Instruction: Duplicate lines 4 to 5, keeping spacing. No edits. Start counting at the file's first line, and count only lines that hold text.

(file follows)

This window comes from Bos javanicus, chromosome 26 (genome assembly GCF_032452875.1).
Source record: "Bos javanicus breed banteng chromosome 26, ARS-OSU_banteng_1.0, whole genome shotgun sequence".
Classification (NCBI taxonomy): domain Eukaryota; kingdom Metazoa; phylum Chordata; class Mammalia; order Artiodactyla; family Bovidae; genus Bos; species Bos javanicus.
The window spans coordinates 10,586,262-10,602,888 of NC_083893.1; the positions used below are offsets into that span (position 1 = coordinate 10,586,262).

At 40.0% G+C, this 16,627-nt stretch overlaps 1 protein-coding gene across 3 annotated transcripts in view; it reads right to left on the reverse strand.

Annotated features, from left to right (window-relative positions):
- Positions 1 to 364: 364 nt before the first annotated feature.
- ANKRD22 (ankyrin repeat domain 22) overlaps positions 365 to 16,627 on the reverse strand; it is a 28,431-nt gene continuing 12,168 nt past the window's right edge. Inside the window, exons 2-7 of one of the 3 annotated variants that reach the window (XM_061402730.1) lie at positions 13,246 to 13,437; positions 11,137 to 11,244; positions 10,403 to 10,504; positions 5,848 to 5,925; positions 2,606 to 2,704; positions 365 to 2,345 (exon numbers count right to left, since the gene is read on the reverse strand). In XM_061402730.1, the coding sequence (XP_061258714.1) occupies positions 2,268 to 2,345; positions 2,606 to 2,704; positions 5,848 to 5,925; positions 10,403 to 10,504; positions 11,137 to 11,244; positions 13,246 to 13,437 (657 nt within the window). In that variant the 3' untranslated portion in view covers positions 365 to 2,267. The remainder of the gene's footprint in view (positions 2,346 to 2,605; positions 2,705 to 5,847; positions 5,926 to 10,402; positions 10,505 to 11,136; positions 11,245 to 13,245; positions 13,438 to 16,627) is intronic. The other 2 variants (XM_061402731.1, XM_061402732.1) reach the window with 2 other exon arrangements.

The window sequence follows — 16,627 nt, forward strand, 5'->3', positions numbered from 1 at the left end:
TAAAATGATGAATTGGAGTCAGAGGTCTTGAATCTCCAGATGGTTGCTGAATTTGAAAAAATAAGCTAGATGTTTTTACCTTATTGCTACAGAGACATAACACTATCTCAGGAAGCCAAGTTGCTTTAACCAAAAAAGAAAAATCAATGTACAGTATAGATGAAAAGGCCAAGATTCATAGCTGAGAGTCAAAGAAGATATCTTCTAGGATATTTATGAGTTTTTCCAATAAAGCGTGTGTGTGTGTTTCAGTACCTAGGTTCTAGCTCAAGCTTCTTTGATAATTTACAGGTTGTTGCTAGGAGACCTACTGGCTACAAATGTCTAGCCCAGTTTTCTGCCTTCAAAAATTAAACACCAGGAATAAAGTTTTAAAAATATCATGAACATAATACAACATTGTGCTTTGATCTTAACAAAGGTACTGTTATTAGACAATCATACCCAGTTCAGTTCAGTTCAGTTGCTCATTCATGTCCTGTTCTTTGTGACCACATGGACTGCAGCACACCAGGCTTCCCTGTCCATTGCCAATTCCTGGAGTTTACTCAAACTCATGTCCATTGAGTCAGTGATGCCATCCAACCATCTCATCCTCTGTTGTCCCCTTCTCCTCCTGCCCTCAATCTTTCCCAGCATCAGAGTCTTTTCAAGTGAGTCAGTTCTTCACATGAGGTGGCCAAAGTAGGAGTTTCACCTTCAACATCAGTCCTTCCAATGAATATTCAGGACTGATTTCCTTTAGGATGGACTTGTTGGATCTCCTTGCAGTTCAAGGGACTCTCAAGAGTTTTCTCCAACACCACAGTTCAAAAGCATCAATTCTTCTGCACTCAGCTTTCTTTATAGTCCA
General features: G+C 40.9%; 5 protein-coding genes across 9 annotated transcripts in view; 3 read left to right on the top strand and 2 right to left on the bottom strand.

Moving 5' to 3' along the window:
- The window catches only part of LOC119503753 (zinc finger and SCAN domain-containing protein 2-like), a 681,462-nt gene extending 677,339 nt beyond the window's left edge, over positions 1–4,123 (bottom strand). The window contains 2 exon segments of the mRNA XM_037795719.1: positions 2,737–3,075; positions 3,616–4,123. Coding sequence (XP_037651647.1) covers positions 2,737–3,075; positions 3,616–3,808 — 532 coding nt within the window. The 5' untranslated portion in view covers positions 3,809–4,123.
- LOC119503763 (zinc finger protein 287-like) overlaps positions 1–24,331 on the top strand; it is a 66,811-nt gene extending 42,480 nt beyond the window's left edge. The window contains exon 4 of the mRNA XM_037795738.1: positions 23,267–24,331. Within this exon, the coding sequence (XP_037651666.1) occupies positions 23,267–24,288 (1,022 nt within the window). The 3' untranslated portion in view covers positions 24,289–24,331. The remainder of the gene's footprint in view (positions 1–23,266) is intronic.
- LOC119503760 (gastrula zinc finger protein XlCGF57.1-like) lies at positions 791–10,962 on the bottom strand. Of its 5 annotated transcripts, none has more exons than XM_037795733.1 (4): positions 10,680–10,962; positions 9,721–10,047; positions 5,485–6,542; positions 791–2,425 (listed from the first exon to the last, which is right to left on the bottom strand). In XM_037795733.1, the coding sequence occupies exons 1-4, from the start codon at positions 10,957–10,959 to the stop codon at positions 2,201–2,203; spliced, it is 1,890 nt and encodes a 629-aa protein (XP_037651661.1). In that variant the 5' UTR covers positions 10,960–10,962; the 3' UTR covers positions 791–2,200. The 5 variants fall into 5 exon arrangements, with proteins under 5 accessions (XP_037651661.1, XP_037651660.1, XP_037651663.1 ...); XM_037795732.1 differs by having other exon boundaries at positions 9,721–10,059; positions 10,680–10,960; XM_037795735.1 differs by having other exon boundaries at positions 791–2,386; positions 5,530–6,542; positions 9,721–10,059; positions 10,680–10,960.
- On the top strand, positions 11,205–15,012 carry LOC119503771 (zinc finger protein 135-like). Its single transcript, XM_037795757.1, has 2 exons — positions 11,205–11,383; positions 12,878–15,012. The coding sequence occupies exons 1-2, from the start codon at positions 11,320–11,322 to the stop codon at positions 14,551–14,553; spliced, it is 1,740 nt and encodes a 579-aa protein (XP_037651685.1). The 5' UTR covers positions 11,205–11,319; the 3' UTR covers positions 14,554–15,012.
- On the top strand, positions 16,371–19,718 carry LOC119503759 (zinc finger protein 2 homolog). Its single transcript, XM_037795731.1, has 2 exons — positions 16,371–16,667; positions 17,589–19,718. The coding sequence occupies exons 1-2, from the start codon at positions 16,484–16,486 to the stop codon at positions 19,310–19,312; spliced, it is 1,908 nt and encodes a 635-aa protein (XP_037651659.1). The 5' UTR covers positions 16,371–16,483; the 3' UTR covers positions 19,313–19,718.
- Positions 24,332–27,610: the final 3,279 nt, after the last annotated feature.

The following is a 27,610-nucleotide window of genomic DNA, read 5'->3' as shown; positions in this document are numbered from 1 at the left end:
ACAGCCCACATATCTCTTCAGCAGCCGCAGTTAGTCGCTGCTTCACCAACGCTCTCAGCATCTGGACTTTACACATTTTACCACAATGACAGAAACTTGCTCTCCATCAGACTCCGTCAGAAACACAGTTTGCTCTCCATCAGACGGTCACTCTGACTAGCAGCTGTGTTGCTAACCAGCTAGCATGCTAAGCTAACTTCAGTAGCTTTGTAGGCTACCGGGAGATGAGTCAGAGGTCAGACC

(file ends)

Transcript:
The window spans coordinates 10,586,262-10,602,888 of NC_083893.1; the positions used below are offsets into that span (position 1 = coordinate 10,586,262).

At 40.0% G+C, this 16,627-nt stretch overlaps 1 protein-coding gene across 3 annotated transcripts in view; it reads right to left on the reverse strand.